Velocity Reviews > linked list question

Robert Latest
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Posts: n/a

 01-25-2008
user923005 wrote:

> Believe it or not, I have written successful lists and graphs.

I believe you when you show us a small example of crossing-over linked
lists.

robert

Ike Naar
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Posts: n/a

 01-25-2008
CBFalconer <(E-Mail Removed)> wrote:
>Ike Naar wrote:
>> Reverse both lists and compare the reversed lists?

>
>Initial lists:
>
>list1: A --> B --> C -\
> \
> --> D --> E
> /
>list2: X --> Y -------/
>
> [snipped: in-place place reveral list1 and list2]
>
>and I cannot see what is common to the two double reversals that
>identifies the original node C (or Y), nor the reversal steps need
>to regain the original configuration.

What I actually meant to say (and I did not make myself very clear) was:
produce a reversed _copy_ of each list, and compare the reversed copies,

list1: A B C D E reversed copy of list1: E D C B A
list2: X Y D E reversed copy of list2: E D Y X
common prefix of reversed copies: E D

A far more elegant solution has been posted elsethread:
Make sure both lists have equal length, by trimming the head part of
the longest list; then find the first common element of the resulting
lists.

Richard Tobin
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Posts: n/a

 01-25-2008
In article <(E-Mail Removed)>,
http://www.velocityreviews.com/forums/(E-Mail Removed) <(E-Mail Removed)> wrote:

> Is there any efficient way of finding the intesection point of two
>I mean to say that, there are two singly linked lists and they meet at
>some point. I want to find out the addres of the node where the two

Observe that the problem is easy if the lists are the same length:
just cdr down them in parallel until you find the common node.

So: determine the length of the lists. Call them l and m, and suppose
l < m (that is, the first list is shorter). Now the tail of the
second list starting after (m-l) elements is the same length as the
first list.

This is of course order N.

-- Richard
--
:wq

Ben Bacarisse
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Posts: n/a

 01-25-2008
Robert Latest <(E-Mail Removed)> writes:

> user923005 wrote:
>
>> Believe it or not, I have written successful lists and graphs.

>
> I believe you when you show us a small example of crossing-over linked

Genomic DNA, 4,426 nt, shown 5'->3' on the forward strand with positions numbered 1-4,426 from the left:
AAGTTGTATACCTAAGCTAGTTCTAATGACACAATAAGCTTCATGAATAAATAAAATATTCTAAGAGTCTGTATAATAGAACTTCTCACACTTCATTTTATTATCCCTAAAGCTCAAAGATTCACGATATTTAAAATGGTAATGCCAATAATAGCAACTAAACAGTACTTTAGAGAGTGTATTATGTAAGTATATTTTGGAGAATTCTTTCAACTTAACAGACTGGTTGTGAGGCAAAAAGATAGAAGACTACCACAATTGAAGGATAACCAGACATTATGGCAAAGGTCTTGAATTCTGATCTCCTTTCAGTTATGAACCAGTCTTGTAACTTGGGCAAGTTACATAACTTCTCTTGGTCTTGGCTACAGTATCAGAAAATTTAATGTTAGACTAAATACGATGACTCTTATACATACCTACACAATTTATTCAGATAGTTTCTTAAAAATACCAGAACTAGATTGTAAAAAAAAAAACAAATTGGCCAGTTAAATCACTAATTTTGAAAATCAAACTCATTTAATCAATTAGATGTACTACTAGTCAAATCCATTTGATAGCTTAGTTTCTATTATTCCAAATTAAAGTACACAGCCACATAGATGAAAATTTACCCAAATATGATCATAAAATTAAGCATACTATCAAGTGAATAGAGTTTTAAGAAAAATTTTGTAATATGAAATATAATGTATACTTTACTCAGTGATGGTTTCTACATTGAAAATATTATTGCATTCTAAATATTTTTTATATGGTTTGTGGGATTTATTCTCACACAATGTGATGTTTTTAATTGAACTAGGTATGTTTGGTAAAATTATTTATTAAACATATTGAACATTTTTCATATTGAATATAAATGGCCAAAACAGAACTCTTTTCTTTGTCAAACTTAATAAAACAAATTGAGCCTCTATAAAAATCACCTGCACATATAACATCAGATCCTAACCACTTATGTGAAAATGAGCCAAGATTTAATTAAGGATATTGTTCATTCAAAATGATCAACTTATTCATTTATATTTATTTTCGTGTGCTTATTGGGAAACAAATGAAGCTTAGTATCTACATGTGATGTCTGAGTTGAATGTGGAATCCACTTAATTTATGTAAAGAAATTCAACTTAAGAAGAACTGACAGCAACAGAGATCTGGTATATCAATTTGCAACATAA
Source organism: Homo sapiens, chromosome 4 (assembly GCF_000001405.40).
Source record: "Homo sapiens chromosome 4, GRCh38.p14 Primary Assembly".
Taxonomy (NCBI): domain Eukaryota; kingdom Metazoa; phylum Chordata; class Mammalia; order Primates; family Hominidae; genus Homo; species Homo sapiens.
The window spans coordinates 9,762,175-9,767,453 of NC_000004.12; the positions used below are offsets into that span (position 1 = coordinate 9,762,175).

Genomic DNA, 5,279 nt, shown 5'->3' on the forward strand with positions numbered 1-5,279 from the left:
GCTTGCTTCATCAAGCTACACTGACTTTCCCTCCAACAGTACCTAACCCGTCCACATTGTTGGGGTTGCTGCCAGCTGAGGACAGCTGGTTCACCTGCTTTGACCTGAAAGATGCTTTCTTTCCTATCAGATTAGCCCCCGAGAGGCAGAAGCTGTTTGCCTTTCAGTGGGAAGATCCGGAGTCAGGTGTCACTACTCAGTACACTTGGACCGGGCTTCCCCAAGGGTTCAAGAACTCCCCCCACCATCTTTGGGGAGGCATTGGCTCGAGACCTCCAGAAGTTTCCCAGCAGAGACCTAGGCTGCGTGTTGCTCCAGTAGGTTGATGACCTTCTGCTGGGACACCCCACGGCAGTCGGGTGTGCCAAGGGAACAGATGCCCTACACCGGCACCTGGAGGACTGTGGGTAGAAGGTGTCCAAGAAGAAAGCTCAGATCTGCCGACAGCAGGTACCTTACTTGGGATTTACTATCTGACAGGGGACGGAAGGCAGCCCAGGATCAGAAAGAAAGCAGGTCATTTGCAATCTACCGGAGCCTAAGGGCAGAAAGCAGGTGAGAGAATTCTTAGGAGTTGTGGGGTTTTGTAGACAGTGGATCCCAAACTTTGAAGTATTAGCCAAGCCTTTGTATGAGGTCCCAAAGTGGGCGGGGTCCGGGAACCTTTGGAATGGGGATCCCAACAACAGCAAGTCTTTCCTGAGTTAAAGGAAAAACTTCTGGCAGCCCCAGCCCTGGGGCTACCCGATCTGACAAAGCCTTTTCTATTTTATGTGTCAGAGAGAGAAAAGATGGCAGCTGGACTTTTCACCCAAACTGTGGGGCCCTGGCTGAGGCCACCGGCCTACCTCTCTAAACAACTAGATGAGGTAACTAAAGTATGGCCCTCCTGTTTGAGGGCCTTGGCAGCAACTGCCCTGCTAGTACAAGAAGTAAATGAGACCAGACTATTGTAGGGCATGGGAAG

> lists.

I think that dcorbit is talking about lists in which the content is
pointed to by, rather than contain in, the nodes. I C:

struct list_node {
struct list_node *next;
Content *content; /* void * if one wants to be generic */
};

With this structure, two lists may share data so that diagrams in
which some items are common to multiple lists are then possible.

--
Ben.

pete
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Posts: n/a

 01-28-2008
CBFalconer wrote:
>
> Richard Heathfield wrote:
> >

> ... snip ...
> >
> > Indeed. Consider these linked lists:
> >
> > listA: A -- B -- C -- D
> > \
> > E -- F -- G
> > /
> > listB: H -- I

> You can scan through the lists. Do so, retaining L as the length
> of listA, and L1 as the length of listB. Now reverse listA in
> place, and remeasure the length of list B, getting L2.
>
> In the example, L is 7, L1 is 5, L2 is 7. I think you can now find
> the location of item E in either list.

If the first node of listA is node number (0),
then item E is node number (((L - L1 + L2) - 1) / 2) of listA.

--
pete

pete
Guest
Posts: n/a

 01-28-2008
pete wrote:
>
> CBFalconer wrote:
> >
> > Richard Heathfield wrote:
> > >

> > ... snip ...
> > >
> > > Indeed. Consider these linked lists:
> > >
> > > listA: A -- B -- C -- D
> > > \
> > > E -- F -- G
> > > /
> > > listB: H -- I

>
> > You can scan through the lists. Do so, retaining L as the length
> > of listA, and L1 as the length of listB. Now reverse listA in
> > place, and remeasure the length of list B, getting L2.
> >
> > In the example, L is 7, L1 is 5, L2 is 7. I think you can now find
> > the location of item E in either list.

>
> If the first node of listA is node number (0),
> then item E is node number (((L - L1 + L2) - 1) / 2) of listA.

That would be after listA has been reversed again.

--
pete